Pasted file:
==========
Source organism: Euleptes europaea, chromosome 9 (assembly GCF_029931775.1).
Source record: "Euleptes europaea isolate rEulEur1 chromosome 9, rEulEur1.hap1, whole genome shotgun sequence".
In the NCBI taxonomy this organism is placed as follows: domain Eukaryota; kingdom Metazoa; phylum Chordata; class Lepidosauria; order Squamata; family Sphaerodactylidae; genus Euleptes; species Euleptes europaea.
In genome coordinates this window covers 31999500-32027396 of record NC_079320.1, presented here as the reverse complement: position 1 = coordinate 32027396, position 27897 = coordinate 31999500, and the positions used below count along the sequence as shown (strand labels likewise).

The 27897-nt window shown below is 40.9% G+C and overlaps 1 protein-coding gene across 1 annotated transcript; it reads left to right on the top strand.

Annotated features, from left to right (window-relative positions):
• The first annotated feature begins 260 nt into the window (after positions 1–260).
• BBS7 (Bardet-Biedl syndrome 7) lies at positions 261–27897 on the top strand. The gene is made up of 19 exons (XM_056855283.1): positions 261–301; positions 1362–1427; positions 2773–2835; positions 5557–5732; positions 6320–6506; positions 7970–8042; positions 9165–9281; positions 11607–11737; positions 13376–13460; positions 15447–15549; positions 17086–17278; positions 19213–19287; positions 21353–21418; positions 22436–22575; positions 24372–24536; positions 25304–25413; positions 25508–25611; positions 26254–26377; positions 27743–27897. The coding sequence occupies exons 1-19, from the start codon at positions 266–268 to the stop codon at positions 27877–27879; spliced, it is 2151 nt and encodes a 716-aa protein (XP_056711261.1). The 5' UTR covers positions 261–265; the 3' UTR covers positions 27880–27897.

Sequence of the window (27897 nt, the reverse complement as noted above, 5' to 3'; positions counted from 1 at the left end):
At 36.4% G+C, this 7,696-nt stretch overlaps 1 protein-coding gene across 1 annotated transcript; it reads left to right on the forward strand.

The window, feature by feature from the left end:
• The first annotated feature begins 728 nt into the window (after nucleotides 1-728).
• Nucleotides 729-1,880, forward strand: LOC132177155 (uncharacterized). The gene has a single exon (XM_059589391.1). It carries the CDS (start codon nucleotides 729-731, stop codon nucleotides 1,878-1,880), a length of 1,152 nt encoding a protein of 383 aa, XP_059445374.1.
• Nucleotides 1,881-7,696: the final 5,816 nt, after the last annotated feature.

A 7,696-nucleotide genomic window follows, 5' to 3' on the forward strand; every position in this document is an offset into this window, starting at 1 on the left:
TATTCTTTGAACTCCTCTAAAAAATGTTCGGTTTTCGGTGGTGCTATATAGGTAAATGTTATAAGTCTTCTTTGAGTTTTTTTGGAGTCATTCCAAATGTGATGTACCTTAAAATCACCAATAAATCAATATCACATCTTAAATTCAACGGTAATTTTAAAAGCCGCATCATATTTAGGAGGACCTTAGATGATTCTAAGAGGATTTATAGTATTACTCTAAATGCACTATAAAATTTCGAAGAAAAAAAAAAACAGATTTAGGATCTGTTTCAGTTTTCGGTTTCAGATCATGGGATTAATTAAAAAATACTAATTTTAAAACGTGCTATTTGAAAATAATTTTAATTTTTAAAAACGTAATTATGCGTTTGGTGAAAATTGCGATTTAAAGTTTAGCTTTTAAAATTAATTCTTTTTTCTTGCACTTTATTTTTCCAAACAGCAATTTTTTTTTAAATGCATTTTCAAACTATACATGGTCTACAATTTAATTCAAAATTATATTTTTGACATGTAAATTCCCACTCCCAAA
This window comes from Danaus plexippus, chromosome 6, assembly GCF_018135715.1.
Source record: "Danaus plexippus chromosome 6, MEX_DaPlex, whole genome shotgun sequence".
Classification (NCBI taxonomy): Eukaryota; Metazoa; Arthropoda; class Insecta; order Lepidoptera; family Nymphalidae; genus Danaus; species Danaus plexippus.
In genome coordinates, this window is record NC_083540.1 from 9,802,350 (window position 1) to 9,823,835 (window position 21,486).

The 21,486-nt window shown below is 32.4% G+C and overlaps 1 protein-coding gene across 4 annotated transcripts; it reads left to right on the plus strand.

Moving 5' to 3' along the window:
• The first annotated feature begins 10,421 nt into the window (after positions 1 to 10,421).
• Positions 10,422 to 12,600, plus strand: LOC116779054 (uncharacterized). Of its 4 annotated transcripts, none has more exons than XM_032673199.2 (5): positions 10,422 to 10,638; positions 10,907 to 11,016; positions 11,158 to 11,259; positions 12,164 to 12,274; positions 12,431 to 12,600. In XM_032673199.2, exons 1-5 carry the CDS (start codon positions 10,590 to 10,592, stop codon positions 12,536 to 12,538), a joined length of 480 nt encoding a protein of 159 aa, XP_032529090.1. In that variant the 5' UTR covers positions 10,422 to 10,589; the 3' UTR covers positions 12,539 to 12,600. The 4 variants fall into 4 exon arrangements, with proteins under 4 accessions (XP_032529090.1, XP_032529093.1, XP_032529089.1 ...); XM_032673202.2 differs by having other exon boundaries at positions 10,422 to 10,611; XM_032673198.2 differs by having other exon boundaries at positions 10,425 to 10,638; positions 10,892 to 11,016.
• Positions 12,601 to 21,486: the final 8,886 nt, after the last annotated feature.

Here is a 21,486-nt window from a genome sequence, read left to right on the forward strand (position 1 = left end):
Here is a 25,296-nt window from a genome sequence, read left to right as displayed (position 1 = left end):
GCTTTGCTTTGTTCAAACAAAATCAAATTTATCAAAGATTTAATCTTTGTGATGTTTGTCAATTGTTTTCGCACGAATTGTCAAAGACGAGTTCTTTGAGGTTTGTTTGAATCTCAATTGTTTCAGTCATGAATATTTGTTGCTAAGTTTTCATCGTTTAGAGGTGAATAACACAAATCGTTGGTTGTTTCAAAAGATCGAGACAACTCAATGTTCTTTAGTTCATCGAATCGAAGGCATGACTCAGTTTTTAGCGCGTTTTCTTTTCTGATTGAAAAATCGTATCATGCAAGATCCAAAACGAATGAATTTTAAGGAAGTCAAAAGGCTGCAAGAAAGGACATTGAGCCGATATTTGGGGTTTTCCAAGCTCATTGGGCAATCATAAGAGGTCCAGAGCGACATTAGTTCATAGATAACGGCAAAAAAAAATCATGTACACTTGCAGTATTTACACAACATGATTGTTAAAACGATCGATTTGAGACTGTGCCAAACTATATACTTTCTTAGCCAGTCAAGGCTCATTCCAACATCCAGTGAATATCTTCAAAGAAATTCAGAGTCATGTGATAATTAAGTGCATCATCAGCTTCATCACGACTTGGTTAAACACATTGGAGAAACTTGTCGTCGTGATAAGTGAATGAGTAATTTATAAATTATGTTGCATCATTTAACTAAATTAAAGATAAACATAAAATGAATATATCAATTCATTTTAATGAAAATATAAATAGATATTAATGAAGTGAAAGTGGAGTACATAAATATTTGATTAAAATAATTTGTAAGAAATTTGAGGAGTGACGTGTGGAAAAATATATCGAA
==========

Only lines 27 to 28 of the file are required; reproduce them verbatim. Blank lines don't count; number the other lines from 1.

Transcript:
Here is a 25,296-nt window from a genome sequence, read left to right as displayed (position 1 = left end):
GCTTTGCTTTGTTCAAACAAAATCAAATTTATCAAAGATTTAATCTTTGTGATGTTTGTCAATTGTTTTCGCACGAATTGTCAAAGACGAGTTCTTTGAGGTTTGTTTGAATCTCAATTGTTTCAGTCATGAATATTTGTTGCTAAGTTTTCATCGTTTAGAGGTGAATAACACAAATCGTTGGTTGTTTCAAAAGATCGAGACAACTCAATGTTCTTTAGTTCATCGAATCGAAGGCATGACTCAGTTTTTAGCGCGTTTTCTTTTCTGATTGAAAAATCGTATCATGCAAGATCCAAAACGAATGAATTTTAAGGAAGTCAAAAGGCTGCAAGAAAGGACATTGAGCCGATATTTGGGGTTTTCCAAGCTCATTGGGCAATCATAAGAGGTCCAGAGCGACATTAGTTCATAGATAACGGCAAAAAAAAATCATGTACACTTGCAGTATTTACACAACATGATTGTTAAAACGATCGATTTGAGACTGTGCCAAACTATATACTTTCTTAGCCAGTCAAGGCTCATTCCAACATCCAGTGAATATCTTCAAAGAAATTCAGAGTCATGTGATAATTAAGTGCATCATCAGCTTCATCACGACTTGGTTAAACACATTGGAGAAACTTGTCGTCGTGATAAGTGAATGAGTAATTTATAAATTATGTTGCATCATTTAACTAAATTAAAGATAAACATAAAATGAATATATCAATTCATTTTAATGAAAATATAAATAGATATTAATGAAGTGAAAGTGGAGTACATAAATATTTGATTAAAATAATTTGTAAGAAATTTGAGGAGTGACGTGTGGAAAAATATATCGAA